Brain Metabolite Changes in the Anterior Cingulate Cortex of Chronic Low Back Pain Patients and Correlations Between Metabolites and Psychological State

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Abstract

Objectives:

In chronic low back pain (CLBP) patients, study of altered brain metabolites in the anterior cingulate cortex (ACC) using magnetic resonance spectroscopy (MRS) could reveal the detailed pathology of CLBP and depression. The aim was to detect the central difference between CLBP and controls by means of measuring the metabolites in the ACC, and to analyze the correlations between depression and metabolites in ACC.

Materials and Methods:

MRS was performed in CLBP (n=60) and control participants (n=56) to evaluate the effects of CLBP on metabolites in the ACC and to analyze the correlations between metabolites and questionnaire scores in a cross-sectional study.

Results:

Adjusting for age and sex, a negative effect of CLBP on the N-acetylaspartate (NAA) level (estimated regression slope coefficient [B]=−0.685, P<0.001) and positive effects on the glutamate +glutamine (Glx)/creatine (B=0.136, P=0.016) and Glx/myoinositol (B=0.140, P<0.048) ratios in the ACC were found. The correlation analysis demonstrated that there was a significant moderate correlation between some questionnaire scores of emotional disorders and metabolites in the ACC of CLBP participants (absolute r>0.4, P<0.05).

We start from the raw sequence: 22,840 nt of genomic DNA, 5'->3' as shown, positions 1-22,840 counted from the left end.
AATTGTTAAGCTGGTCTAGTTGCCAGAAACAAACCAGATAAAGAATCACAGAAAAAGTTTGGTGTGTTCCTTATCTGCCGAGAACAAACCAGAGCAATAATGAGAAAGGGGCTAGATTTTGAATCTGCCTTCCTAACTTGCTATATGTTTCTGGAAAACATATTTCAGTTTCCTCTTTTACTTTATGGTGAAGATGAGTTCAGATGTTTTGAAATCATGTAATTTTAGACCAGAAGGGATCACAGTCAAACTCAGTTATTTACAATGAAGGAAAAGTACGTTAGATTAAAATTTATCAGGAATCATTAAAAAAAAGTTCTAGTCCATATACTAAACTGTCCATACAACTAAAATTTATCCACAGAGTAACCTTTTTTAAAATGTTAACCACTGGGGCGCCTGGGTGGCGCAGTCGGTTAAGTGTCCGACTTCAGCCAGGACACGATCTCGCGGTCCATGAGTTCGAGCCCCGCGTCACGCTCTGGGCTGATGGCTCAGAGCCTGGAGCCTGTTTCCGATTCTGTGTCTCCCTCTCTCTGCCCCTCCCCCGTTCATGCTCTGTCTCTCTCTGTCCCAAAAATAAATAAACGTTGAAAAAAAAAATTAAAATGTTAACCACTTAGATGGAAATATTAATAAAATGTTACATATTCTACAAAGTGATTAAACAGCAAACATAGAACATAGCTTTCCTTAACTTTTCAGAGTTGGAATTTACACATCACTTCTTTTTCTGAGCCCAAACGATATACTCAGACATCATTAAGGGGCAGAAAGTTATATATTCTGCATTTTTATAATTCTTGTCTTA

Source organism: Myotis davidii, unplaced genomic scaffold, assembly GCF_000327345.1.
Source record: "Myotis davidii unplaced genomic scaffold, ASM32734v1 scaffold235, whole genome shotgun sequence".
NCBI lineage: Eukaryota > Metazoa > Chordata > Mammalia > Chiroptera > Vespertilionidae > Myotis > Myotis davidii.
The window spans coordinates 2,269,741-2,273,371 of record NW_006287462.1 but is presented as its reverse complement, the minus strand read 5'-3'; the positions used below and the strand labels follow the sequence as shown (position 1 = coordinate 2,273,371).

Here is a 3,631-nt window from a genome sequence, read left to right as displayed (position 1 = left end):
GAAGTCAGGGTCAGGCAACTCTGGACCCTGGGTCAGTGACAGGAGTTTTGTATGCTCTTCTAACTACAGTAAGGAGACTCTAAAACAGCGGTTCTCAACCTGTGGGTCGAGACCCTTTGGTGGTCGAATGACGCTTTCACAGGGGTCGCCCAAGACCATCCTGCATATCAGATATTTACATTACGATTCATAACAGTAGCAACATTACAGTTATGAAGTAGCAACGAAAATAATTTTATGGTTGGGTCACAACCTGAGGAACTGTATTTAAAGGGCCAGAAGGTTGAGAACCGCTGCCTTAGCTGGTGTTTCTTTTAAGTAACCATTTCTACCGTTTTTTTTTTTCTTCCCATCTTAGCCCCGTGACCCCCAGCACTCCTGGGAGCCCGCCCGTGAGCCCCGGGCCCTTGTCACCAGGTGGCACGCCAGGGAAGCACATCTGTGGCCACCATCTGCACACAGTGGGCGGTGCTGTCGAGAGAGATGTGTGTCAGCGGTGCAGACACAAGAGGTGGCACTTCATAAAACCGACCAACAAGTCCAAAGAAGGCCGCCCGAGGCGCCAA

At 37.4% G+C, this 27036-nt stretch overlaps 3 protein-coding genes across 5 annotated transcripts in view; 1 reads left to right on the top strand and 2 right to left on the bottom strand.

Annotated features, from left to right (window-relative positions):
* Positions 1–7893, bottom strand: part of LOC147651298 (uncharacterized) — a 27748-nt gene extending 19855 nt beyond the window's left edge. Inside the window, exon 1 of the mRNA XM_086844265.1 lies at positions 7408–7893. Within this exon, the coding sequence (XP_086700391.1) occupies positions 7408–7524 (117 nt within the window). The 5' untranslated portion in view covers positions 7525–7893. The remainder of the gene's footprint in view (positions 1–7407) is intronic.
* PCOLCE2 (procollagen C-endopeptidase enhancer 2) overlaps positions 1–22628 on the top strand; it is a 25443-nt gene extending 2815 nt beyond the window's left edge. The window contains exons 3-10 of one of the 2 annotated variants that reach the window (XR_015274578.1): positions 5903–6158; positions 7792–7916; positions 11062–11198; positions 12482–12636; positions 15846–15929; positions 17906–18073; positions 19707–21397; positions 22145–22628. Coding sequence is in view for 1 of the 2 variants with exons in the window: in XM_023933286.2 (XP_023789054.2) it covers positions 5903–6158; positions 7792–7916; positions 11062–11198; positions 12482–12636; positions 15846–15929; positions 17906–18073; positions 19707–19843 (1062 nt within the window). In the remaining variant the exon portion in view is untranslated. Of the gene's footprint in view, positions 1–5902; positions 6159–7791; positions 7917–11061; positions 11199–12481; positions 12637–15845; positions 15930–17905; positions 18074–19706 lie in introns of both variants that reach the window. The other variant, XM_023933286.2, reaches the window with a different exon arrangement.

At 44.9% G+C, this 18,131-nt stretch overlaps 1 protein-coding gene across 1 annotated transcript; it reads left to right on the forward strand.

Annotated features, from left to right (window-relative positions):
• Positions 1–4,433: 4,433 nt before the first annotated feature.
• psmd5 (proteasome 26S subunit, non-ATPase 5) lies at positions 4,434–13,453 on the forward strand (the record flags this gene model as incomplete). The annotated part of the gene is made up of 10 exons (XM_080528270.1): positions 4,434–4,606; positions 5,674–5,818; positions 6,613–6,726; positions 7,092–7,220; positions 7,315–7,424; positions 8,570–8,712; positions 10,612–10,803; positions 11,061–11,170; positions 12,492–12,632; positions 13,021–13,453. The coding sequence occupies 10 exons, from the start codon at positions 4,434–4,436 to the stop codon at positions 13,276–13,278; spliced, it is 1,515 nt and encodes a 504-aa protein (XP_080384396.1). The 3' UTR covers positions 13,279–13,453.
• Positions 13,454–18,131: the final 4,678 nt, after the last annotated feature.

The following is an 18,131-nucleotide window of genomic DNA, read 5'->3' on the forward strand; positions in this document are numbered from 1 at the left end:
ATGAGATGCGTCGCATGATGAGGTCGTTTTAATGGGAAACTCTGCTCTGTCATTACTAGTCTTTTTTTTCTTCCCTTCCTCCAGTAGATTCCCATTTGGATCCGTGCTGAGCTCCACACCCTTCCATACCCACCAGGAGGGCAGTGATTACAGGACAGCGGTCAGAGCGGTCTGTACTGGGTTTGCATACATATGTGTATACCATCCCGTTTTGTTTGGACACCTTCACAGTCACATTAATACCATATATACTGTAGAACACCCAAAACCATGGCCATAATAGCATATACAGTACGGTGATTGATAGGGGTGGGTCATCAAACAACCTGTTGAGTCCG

Discussion:

Lower NAA levels and higher Glx/creatine and Glx/myoinositol ratios in the ACC of CLBP participants compared with controls were revealed. The result suggests the hypothesis that excessive Glx leads to neuronal dysfunction and/or death, which was reflected as a low NAA level in the ACC of individuals with CLBP. Measurement of these metabolites using MRS potentially helps evaluate CLBP patients’ condition and psychological status objectively.

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